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Old 05-13-2008, 01:12 PM
 
Location: West Texas
2,441 posts, read 5,255,585 times
Reputation: 3099

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Quote:
Originally Posted by Sgoldie View Post
I would let the kids have their very own individual scrapbooks with pictures of their mom and maybe a few personal items of hers that they could keep to themselves.
I think this is a great idea, Sgoldie. Not only because it will keep the kids memories of their mother alive, but if/when Mathguy dates again, he knows that the memory of his ex-wife will be maintained with the children instead of leaving the house as a living shrine to her.

Don't get me wrong.. I'm not saying tear all the stuff down, but as time passes (that's a given) things will change. And as Mathguy may meet someone, although I'm sure the person would be understanding and sympothetic, it could still be awkward if there are lots of pictures and remnants of the wife around (things in the bathroom only she used, etc.).

Mathguy, to you the best advice I can give is twofold. First, take care of yourself. I know that many will say the kids come first, but if you don't give yourself time to grieve, and deal with the loss of your wife, you will not be able to give the full attention to the kids they need to get through this. I'm not saying neglect them while you're picking up your own pieces of your heart and life, but make sure you're not neglecting yourself. That's the second part of my advice, is to be there for your kids. Watching you learn to deal with it will help them. Kids are more resilient than many people give them credit for.

Take care of yourself, and take care of your kids. The rest, life will sort out and you have no control over that. The two things you do have control over (yourself and your kids) are your focus now.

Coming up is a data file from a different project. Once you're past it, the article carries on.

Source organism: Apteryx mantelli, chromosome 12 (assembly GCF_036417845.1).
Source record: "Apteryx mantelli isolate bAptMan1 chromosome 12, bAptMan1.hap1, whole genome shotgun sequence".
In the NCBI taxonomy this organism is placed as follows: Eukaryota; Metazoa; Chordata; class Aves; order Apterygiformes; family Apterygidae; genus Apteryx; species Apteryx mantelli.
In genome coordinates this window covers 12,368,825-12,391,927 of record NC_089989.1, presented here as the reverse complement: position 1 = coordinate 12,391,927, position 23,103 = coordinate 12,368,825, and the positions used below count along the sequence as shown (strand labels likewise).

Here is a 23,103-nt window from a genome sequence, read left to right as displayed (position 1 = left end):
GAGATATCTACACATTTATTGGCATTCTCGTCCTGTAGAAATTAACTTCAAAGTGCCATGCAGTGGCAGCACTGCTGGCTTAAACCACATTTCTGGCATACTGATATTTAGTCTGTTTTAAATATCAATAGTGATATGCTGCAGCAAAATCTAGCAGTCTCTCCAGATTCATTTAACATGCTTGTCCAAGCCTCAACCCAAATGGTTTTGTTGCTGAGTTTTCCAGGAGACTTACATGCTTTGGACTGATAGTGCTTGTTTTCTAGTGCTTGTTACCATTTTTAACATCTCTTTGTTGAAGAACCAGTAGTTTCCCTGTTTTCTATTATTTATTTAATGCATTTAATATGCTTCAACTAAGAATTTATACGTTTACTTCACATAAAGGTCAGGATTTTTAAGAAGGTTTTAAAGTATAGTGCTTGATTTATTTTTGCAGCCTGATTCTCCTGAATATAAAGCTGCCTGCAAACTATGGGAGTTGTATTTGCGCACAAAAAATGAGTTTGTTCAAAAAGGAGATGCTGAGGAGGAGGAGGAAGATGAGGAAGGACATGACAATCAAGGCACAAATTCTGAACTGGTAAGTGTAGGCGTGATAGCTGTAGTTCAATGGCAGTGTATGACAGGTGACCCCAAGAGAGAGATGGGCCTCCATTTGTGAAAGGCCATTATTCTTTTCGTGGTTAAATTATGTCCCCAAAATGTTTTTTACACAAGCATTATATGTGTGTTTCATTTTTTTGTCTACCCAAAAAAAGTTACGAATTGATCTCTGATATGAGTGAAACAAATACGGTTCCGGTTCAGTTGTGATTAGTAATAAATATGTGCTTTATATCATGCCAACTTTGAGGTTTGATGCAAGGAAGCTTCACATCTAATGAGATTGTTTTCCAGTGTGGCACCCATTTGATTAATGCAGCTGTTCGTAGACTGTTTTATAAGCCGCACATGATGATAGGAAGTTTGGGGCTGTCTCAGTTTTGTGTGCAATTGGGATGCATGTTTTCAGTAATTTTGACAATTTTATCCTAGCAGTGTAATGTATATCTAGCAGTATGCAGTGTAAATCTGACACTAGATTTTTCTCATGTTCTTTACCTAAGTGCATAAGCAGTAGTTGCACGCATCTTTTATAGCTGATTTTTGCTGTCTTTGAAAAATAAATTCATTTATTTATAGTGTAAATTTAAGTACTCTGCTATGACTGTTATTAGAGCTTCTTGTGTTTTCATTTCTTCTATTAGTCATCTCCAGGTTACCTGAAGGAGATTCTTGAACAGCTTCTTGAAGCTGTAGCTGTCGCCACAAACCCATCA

I hope you success as you refind your way in life. Take care.

~ Rath
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Old 05-13-2008, 04:40 PM
 
Location: Earth
3,798 posts, read 6,035,557 times
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Quote:
Originally Posted by MrKrabs View Post
Take it sloooowwwwww in regards to jumping back into the dating scene....especially with the fact that you have younger kids.
Ditto that, I've seen both men and women date too soon and it has disasterous consequences. It doesn't sound to me that Mathguy is interested in dating though, it sounds like he's looking for help with the transition into single parenting and coping with the grief.
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Old 05-13-2008, 04:52 PM
 
Location: Fort Mill, SC
1,105 posts, read 4,102,991 times
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Well, I am 34 and have been widowed for just over five years now. I lost my husband at 29 in an automobile accident. My son was only 10 months old at the time.

My first piece of advice: Don't let anyone tell you what you should do or how you should feel. Everyone is different. If people rush you to give away her clothes or put up all her pictures, don't let them. If you want to keep them around forever that is OK. After a few years I moved my wedding pictures into my sons room. I gradually gave away is clothes. I boxed up a few things for my son.

My second piece of advice is not to rush into a relationship or dating. When I was about a year after his death, I felt like I should be dating so I started going out a little. I was speaking to a friend and I said it felt weird, I still felt married and he said, well then you probably aren't ready yet and boy did that make sense. I wasn't ready. I felt like I should be dating but I wasn't ready. Now five years into it I don't feel married anymore (don't get me wrong, I still think about him but it just doesn't hurt so bad). I don't feel the least bit guilty about dating or being excited about dating.